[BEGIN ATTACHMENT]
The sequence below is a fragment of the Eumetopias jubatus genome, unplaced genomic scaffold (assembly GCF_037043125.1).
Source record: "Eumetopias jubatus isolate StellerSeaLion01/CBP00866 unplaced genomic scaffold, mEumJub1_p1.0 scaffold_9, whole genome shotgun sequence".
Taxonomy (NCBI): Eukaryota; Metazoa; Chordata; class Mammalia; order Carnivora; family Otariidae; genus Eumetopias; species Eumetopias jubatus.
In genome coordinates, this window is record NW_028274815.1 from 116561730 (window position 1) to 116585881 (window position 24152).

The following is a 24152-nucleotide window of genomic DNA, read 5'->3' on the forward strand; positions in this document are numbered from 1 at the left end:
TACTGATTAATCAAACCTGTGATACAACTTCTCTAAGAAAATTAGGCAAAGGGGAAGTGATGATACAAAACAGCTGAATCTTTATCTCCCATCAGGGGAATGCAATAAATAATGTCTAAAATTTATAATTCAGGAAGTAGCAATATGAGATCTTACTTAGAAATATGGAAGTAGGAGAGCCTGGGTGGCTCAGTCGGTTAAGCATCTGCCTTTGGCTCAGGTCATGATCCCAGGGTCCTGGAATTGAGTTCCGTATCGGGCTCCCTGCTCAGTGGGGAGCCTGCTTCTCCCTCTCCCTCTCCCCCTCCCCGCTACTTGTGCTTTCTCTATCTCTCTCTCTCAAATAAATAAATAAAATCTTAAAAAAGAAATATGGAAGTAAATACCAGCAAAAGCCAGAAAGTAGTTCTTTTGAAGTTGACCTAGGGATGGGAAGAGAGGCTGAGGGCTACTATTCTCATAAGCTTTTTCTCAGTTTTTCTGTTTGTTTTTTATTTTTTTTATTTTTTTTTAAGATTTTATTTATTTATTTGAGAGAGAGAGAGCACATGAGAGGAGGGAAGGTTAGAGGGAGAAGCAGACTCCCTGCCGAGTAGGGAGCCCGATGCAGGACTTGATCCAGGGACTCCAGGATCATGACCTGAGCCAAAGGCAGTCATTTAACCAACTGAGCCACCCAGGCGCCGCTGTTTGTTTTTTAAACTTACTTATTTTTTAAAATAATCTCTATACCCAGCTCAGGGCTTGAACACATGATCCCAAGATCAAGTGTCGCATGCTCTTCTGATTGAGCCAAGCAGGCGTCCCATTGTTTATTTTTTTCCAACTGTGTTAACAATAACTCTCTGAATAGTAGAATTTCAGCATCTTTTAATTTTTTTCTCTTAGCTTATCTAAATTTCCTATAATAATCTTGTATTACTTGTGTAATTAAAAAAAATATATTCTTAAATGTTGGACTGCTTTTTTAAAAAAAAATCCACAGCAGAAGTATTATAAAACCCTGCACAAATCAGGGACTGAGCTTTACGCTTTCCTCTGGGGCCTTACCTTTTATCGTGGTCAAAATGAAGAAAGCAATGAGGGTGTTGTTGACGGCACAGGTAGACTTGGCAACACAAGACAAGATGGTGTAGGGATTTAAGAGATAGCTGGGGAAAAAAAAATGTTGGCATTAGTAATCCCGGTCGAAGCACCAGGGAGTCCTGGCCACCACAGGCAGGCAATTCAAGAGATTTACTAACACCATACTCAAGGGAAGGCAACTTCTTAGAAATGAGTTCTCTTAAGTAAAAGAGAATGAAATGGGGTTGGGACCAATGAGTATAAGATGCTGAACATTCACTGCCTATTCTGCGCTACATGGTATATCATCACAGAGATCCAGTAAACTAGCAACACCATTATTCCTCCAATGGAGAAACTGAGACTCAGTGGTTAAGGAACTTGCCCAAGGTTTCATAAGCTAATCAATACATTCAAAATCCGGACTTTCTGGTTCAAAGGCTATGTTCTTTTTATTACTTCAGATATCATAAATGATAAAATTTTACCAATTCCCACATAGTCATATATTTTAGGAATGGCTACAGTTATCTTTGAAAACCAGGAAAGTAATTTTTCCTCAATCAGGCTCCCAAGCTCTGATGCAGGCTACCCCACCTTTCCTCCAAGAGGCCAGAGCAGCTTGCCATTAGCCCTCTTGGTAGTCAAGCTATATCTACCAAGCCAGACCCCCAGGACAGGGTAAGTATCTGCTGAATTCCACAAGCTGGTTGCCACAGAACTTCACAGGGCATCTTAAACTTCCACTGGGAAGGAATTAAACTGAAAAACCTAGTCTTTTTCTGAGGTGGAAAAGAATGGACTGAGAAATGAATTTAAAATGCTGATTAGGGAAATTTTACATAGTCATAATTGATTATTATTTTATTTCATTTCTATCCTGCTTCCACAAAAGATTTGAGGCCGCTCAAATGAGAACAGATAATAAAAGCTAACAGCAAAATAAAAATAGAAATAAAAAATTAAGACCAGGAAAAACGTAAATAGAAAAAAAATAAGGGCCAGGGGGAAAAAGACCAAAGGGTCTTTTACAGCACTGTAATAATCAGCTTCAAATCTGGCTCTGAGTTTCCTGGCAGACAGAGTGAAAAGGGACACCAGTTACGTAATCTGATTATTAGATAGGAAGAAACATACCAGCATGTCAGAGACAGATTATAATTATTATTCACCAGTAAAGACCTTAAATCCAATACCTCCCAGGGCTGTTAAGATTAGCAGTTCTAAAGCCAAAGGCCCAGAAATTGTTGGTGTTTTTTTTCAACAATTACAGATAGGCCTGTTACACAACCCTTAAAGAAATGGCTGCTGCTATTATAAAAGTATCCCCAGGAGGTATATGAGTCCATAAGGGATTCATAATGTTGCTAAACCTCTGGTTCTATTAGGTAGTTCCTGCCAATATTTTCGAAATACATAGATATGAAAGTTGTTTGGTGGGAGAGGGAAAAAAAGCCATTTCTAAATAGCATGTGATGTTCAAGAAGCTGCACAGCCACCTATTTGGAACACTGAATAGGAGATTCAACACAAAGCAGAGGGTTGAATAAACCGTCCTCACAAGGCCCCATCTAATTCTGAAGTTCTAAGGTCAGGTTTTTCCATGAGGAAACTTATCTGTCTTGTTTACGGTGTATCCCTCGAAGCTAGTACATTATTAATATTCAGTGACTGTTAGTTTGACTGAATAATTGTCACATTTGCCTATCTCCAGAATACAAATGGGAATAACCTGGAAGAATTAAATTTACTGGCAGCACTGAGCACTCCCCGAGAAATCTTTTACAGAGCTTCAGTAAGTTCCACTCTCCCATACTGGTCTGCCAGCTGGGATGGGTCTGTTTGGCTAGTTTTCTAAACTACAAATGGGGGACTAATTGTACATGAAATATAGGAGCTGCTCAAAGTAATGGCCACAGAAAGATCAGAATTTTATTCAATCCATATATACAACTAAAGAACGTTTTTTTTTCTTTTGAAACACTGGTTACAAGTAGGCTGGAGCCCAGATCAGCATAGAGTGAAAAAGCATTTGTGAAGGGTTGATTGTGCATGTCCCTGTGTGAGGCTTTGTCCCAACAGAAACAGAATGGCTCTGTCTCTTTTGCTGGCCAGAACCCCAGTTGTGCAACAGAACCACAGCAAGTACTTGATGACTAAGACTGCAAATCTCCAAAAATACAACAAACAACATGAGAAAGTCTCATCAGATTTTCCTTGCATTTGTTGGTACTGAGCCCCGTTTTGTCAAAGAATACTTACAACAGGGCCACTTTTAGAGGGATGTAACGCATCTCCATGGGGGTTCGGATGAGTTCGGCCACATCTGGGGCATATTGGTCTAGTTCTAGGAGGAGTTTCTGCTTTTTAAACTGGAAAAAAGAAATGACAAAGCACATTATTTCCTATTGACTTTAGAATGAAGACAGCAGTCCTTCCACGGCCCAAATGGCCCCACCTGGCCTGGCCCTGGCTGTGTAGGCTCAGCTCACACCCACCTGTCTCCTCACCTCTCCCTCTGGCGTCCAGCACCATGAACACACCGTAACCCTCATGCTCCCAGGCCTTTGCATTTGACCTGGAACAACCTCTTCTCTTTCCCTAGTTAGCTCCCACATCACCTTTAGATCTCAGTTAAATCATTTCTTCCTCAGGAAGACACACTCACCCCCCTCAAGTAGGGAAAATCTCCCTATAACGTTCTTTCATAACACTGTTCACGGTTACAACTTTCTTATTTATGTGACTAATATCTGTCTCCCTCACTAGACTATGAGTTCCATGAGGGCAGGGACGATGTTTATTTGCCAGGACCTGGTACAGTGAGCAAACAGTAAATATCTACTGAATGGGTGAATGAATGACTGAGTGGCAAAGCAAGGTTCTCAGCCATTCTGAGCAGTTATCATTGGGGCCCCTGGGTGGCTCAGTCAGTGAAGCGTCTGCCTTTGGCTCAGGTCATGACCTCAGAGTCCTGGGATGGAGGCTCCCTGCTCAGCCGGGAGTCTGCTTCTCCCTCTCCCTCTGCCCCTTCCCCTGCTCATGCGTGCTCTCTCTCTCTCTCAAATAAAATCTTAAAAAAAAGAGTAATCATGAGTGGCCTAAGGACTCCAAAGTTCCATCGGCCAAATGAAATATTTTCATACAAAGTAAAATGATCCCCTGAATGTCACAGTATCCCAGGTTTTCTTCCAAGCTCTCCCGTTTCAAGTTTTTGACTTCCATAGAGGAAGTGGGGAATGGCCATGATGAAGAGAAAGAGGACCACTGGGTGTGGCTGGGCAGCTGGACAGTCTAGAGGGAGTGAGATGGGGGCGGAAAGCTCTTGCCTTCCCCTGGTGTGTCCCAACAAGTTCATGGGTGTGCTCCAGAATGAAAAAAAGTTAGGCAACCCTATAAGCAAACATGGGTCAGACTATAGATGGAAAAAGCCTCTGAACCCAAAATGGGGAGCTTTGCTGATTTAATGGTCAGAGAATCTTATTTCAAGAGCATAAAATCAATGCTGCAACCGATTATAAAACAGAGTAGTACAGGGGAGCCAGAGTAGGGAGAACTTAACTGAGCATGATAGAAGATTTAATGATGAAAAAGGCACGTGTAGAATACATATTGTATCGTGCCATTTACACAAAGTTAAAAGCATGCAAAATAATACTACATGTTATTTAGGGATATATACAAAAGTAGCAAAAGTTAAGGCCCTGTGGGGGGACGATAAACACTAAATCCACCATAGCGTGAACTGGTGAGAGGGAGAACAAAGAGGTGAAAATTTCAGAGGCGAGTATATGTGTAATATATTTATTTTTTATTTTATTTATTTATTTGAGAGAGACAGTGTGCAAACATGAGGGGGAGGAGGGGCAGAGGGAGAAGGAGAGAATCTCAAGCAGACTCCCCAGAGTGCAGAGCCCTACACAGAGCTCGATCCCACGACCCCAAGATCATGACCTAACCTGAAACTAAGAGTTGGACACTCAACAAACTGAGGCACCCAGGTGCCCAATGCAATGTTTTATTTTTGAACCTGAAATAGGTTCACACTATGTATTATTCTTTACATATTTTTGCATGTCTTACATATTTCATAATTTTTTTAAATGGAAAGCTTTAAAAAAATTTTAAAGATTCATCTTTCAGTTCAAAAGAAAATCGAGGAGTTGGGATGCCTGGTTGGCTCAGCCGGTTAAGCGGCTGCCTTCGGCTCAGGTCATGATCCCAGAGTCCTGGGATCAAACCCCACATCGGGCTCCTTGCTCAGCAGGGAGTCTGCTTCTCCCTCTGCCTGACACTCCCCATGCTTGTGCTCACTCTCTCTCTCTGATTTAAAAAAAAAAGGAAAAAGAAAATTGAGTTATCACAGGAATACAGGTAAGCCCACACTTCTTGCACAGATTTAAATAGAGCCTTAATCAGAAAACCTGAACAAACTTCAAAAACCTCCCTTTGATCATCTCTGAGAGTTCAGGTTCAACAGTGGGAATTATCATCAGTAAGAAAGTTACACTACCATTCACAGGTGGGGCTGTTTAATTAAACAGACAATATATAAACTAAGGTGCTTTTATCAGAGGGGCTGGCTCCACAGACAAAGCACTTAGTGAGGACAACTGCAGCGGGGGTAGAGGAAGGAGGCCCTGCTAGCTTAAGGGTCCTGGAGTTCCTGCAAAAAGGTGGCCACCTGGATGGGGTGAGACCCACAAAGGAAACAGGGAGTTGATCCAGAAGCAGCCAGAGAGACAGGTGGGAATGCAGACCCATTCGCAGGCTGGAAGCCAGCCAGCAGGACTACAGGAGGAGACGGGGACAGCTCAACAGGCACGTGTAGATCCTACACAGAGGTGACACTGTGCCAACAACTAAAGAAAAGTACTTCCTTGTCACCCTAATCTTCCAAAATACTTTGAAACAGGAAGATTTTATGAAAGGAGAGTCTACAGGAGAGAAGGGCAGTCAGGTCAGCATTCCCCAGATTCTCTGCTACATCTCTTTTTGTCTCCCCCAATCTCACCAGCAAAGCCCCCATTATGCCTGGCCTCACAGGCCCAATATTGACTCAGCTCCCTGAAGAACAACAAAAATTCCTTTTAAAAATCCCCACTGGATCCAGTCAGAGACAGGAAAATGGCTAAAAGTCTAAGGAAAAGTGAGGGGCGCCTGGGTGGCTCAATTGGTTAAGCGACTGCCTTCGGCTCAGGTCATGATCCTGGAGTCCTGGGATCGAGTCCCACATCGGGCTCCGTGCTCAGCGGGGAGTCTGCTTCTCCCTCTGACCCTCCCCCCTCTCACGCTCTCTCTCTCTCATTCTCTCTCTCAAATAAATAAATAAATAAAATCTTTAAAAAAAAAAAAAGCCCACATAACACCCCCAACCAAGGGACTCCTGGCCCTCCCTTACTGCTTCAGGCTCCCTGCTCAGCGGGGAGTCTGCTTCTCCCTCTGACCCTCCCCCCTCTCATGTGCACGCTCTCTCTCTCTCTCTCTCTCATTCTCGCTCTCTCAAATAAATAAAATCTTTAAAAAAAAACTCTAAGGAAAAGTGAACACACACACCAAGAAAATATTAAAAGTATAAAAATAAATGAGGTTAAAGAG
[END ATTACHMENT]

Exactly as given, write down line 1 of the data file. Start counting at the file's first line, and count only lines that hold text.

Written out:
The sequence below is a fragment of the Eumetopias jubatus genome, unplaced genomic scaffold (assembly GCF_037043125.1).